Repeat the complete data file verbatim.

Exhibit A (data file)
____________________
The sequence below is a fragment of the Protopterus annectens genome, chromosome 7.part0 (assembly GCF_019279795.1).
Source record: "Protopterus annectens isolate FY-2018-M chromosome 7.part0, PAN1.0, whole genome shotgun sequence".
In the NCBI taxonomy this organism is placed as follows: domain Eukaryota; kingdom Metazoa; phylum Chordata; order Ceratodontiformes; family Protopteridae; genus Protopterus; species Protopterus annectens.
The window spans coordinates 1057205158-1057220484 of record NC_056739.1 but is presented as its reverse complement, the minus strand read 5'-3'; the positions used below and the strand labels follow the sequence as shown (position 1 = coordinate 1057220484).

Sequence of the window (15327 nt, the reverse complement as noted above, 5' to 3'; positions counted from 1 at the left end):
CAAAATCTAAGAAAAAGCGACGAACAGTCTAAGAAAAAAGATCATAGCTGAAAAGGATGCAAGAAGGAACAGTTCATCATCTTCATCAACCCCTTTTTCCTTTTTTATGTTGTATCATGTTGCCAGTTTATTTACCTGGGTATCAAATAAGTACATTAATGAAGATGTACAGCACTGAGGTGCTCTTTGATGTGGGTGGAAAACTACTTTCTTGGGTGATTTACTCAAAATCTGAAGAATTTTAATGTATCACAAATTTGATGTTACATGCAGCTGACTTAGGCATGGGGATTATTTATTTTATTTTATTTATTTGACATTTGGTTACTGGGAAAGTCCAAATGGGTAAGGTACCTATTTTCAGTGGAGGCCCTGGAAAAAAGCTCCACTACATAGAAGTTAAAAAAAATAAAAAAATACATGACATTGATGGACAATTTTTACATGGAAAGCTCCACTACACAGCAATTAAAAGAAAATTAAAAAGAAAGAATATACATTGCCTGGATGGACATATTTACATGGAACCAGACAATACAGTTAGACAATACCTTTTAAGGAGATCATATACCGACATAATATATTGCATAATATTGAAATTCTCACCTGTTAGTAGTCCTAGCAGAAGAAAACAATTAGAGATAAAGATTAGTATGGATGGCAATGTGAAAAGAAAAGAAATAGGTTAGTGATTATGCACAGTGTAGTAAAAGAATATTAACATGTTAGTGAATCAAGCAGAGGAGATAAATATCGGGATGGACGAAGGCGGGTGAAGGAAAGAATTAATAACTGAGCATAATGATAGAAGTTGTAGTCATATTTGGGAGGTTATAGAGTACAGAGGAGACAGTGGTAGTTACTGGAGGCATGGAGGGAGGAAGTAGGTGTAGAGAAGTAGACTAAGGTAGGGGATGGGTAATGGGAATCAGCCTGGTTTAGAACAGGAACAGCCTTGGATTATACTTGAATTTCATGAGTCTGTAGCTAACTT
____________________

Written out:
The sequence below is a fragment of the Protopterus annectens genome, chromosome 7.part0 (assembly GCF_019279795.1).
Source record: "Protopterus annectens isolate FY-2018-M chromosome 7.part0, PAN1.0, whole genome shotgun sequence".
In the NCBI taxonomy this organism is placed as follows: domain Eukaryota; kingdom Metazoa; phylum Chordata; order Ceratodontiformes; family Protopteridae; genus Protopterus; species Protopterus annectens.
The window spans coordinates 1057205158-1057220484 of record NC_056739.1 but is presented as its reverse complement, the minus strand read 5'-3'; the positions used below and the strand labels follow the sequence as shown (position 1 = coordinate 1057220484).

Sequence of the window (15327 nt, the reverse complement as noted above, 5' to 3'; positions counted from 1 at the left end):
CAAAATCTAAGAAAAAGCGACGAACAGTCTAAGAAAAAAGATCATAGCTGAAAAGGATGCAAGAAGGAACAGTTCATCATCTTCATCAACCCCTTTTTCCTTTTTTATGTTGTATCATGTTGCCAGTTTATTTACCTGGGTATCAAATAAGTACATTAATGAAGATGTACAGCACTGAGGTGCTCTTTGATGTGGGTGGAAAACTACTTTCTTGGGTGATTTACTCAAAATCTGAAGAATTTTAATGTATCACAAATTTGATGTTACATGCAGCTGACTTAGGCATGGGGATTATTTATTTTATTTTATTTATTTGACATTTGGTTACTGGGAAAGTCCAAATGGGTAAGGTACCTATTTTCAGTGGAGGCCCTGGAAAAAAGCTCCACTACATAGAAGTTAAAAAAAATAAAAAAATACATGACATTGATGGACAATTTTTACATGGAAAGCTCCACTACACAGCAATTAAAAGAAAATTAAAAAGAAAGAATATACATTGCCTGGATGGACATATTTACATGGAACCAGACAATACAGTTAGACAATACCTTTTAAGGAGATCATATACCGACATAATATATTGCATAATATTGAAATTCTCACCTGTTAGTAGTCCTAGCAGAAGAAAACAATTAGAGATAAAGATTAGTATGGATGGCAATGTGAAAAGAAAAGAAATAGGTTAGTGATTATGCACAGTGTAGTAAAAGAATATTAACATGTTAGTGAATCAAGCAGAGGAGATAAATATCGGGATGGACGAAGGCGGGTGAAGGAAAGAATTAATAACTGAGCATAATGATAGAAGTTGTAGTCATATTTGGGAGGTTATAGAGTACAGAGGAGACAGTGGTAGTTACTGGAGGCATGGAGGGAGGAAGTAGGTGTAGAGAAGTAGACTAAGGTAGGGGATGGGTAATGGGAATCAGCCTGGTTTAGAACAGGAACAGCCTTGGATTATACTTGAATTTCATGAGTCTGTAGCTAACTT